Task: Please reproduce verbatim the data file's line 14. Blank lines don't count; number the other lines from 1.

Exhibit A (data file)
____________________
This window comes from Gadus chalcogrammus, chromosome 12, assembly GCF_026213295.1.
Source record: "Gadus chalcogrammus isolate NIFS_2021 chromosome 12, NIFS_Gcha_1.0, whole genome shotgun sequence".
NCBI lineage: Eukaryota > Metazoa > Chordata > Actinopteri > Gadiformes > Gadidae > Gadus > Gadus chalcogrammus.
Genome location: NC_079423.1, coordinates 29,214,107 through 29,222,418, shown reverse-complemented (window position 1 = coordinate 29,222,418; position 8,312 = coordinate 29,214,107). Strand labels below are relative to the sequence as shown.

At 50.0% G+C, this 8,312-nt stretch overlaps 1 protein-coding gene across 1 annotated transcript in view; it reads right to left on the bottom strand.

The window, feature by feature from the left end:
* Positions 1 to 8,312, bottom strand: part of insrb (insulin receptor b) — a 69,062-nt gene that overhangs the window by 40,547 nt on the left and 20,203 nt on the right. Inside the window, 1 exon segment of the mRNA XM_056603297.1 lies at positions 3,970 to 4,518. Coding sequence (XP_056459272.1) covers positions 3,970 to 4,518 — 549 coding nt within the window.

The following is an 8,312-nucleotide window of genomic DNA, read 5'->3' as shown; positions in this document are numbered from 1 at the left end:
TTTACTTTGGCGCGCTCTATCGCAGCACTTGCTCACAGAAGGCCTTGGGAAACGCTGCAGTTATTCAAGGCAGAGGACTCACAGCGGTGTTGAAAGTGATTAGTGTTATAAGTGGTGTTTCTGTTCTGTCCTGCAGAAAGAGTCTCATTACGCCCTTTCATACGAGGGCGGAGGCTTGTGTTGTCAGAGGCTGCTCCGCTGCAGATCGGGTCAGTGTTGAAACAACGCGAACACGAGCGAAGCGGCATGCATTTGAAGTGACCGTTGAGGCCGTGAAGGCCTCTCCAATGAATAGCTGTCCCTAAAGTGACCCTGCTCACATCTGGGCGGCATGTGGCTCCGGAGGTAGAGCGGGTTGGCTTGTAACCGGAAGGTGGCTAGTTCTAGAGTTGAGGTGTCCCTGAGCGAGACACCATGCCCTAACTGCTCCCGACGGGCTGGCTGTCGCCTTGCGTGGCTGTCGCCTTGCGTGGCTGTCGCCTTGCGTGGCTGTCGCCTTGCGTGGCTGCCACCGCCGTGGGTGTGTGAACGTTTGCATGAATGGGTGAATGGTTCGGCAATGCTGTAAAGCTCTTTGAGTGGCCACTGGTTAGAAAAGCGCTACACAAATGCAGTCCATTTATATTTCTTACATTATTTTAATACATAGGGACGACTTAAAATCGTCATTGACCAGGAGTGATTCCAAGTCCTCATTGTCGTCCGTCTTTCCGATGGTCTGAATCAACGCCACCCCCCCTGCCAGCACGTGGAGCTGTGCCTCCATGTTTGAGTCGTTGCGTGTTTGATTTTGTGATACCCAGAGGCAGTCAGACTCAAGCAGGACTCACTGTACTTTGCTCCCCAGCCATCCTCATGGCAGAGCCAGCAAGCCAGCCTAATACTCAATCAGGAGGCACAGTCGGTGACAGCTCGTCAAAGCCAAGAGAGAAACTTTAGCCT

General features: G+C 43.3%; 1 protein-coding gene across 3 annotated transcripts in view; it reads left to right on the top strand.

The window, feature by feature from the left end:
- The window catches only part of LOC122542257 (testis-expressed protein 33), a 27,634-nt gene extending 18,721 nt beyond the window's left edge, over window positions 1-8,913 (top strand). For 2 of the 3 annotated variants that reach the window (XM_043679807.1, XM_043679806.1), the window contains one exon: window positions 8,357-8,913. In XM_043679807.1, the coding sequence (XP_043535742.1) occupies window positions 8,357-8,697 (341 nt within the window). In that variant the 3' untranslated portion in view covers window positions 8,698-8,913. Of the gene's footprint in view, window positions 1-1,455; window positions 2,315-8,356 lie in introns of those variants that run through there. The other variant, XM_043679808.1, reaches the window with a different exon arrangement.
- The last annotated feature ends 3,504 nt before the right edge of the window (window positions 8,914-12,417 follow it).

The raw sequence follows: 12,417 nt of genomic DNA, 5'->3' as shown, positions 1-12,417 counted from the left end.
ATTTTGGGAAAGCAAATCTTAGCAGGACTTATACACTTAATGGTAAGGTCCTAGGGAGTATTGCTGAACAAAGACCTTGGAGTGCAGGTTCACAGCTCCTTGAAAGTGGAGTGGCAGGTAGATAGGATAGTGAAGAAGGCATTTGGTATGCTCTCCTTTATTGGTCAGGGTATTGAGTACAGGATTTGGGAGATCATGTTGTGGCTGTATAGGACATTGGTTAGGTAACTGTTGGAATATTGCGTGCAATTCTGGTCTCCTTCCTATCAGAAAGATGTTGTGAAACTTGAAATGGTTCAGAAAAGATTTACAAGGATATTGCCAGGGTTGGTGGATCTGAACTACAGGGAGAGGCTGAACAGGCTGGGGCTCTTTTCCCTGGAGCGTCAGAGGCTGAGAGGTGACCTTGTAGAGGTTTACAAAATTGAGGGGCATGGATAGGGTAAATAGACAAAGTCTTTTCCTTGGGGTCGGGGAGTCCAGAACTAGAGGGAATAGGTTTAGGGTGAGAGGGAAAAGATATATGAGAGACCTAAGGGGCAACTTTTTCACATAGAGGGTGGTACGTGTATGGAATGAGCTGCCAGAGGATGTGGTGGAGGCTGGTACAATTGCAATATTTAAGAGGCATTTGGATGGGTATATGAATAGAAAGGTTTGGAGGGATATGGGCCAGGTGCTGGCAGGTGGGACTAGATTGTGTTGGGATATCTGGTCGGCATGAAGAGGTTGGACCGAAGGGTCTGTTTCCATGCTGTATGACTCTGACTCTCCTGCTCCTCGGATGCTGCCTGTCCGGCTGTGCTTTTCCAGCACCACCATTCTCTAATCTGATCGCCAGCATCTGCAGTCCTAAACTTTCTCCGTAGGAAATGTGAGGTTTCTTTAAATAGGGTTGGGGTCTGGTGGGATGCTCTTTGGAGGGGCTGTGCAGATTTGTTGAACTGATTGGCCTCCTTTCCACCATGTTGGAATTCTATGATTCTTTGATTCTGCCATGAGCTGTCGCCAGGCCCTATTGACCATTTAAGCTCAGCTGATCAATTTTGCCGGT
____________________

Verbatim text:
The raw sequence follows: 12,417 nt of genomic DNA, 5'->3' as shown, positions 1-12,417 counted from the left end.